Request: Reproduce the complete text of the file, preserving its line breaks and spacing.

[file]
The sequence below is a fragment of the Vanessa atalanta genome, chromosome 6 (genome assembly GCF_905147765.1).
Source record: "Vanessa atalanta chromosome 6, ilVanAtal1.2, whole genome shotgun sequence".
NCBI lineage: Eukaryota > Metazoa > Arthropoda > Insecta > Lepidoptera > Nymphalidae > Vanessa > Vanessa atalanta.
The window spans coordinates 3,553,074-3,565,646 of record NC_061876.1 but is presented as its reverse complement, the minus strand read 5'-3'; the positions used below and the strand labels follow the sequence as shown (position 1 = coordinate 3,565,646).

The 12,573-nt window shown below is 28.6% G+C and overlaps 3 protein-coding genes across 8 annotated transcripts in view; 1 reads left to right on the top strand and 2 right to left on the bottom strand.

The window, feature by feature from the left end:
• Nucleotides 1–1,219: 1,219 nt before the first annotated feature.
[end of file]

The sequence below is a fragment of the Vanessa atalanta genome, chromosome 6 (genome assembly GCF_905147765.1).
Source record: "Vanessa atalanta chromosome 6, ilVanAtal1.2, whole genome shotgun sequence".
NCBI lineage: Eukaryota > Metazoa > Arthropoda > Insecta > Lepidoptera > Nymphalidae > Vanessa > Vanessa atalanta.
The window spans coordinates 3,553,074-3,565,646 of record NC_061876.1 but is presented as its reverse complement, the minus strand read 5'-3'; the positions used below and the strand labels follow the sequence as shown (position 1 = coordinate 3,565,646).

The 12,573-nt window shown below is 28.6% G+C and overlaps 3 protein-coding genes across 8 annotated transcripts in view; 1 reads left to right on the top strand and 2 right to left on the bottom strand.

The window, feature by feature from the left end:
• Nucleotides 1–1,219: 1,219 nt before the first annotated feature.